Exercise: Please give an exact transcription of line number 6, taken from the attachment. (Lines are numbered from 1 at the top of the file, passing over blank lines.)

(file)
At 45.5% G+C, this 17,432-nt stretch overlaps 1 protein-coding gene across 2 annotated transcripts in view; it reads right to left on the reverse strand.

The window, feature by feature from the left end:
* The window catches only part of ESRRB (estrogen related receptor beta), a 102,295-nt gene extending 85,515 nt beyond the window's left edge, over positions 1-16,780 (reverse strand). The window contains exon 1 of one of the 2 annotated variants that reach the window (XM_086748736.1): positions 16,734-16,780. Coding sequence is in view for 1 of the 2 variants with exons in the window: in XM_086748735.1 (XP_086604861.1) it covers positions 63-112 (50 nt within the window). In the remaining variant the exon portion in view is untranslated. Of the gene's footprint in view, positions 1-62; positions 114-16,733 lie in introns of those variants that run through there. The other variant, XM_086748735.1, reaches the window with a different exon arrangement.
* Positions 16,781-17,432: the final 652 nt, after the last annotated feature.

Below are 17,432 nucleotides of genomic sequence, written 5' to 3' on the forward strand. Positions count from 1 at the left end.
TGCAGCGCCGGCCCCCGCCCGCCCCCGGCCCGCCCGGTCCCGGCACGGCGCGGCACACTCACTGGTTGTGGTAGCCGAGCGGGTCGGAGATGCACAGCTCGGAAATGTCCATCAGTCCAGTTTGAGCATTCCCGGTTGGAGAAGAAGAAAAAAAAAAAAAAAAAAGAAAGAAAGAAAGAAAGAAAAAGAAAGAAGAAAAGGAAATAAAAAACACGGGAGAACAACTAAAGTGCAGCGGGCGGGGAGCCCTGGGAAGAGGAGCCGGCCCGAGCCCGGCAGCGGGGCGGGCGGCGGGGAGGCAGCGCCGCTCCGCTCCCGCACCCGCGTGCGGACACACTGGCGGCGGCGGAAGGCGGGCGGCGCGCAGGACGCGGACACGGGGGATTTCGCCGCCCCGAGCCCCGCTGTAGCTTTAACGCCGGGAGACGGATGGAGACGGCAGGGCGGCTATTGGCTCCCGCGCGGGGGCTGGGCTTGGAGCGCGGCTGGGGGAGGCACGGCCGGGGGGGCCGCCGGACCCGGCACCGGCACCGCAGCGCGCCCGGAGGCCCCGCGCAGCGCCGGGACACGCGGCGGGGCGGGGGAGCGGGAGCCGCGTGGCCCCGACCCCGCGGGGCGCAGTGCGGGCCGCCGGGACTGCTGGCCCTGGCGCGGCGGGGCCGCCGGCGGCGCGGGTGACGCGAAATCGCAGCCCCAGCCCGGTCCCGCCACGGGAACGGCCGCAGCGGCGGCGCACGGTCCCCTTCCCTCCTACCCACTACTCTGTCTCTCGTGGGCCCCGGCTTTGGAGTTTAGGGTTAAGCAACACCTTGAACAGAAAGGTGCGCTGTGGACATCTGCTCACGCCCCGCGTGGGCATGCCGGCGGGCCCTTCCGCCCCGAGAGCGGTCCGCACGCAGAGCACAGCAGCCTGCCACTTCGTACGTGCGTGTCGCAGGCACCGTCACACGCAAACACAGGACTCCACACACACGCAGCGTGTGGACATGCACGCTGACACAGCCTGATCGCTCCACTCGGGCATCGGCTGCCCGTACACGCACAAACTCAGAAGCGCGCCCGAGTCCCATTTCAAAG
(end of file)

TGCAGCGCCGGCCCCCGCCCGCCCCCGGCCCGCCCGGTCCCGGCACGGCGCGGCACACTCACTGGTTGTGGTAGCCGAGCGGGTCGGAGATGCACAGCTCGGAAATGTCCATCAGTCCAGTTTGAGCATTCCCGGTTGGAGAAGAAGAAAAAAAAAAAAAAAAAAGAAAGAAAGAAAGAAAGAAAAAGAAAGAAGAAAAGGAAATAAAAAACACGGGAGAACAACTAAAGTGCAGCGGGCGGGGAGCCCTGGGAAGAGGAGCCGGCCCGAGCCCGGCAGCGGGGCGGGCGGCGGGGAGGCAGCGCCGCTCCGCTCCCGCACCCGCGTGCGGACACACTGGCGGCGGCGGAAGGCGGGCGGCGCGCAGGACGCGGACACGGGGGATTTCGCCGCCCCGAGCCCCGCTGTAGCTTTAACGCCGGGAGACGGATGGAGACGGCAGGGCGGCTATTGGCTCCCGCGCGGGGGCTGGGCTTGGAGCGCGGCTGGGGGAGGCACGGCCGGGGGGGCCGCCGGACCCGGCACCGGCACCGCAGCGCGCCCGGAGGCCCCGCGCAGCGCCGGGACACGCGGCGGGGCGGGGGAGCGGGAGCCGCGTGGCCCCGACCCCGCGGGGCGCAGTGCGGGCCGCCGGGACTGCTGGCCCTGGCGCGGCGGGGCCGCCGGCGGCGCGGGTGACGCGAAATCGCAGCCCCAGCCCGGTCCCGCCACGGGAACGGCCGCAGCGGCGGCGCACGGTCCCCTTCCCTCCTACCCACTACTCTGTCTCTCGTGGGCCCCGGCTTTGGAGTTTAGGGTTAAGCAACACCTTGAACAGAAAGGTGCGCTGTGGACATCTGCTCACGCCCCGCGTGGGCATGCCGGCGGGCCCTTCCGCCCCGAGAGCGGTCCGCACGCAGAGCACAGCAGCCTGCCACTTCGTACGTGCGTGTCGCAGGCACCGTCACACGCAAACACAGGACTCCACACACACGCAGCGTGTGGACATGCACGCTGACACAGCCTGATCGCTCCACTCGGGCATCGGCTGCCCGTACACGCACAAACTCAGAAGCGCGCCCGAGTCCCATTTCAAAG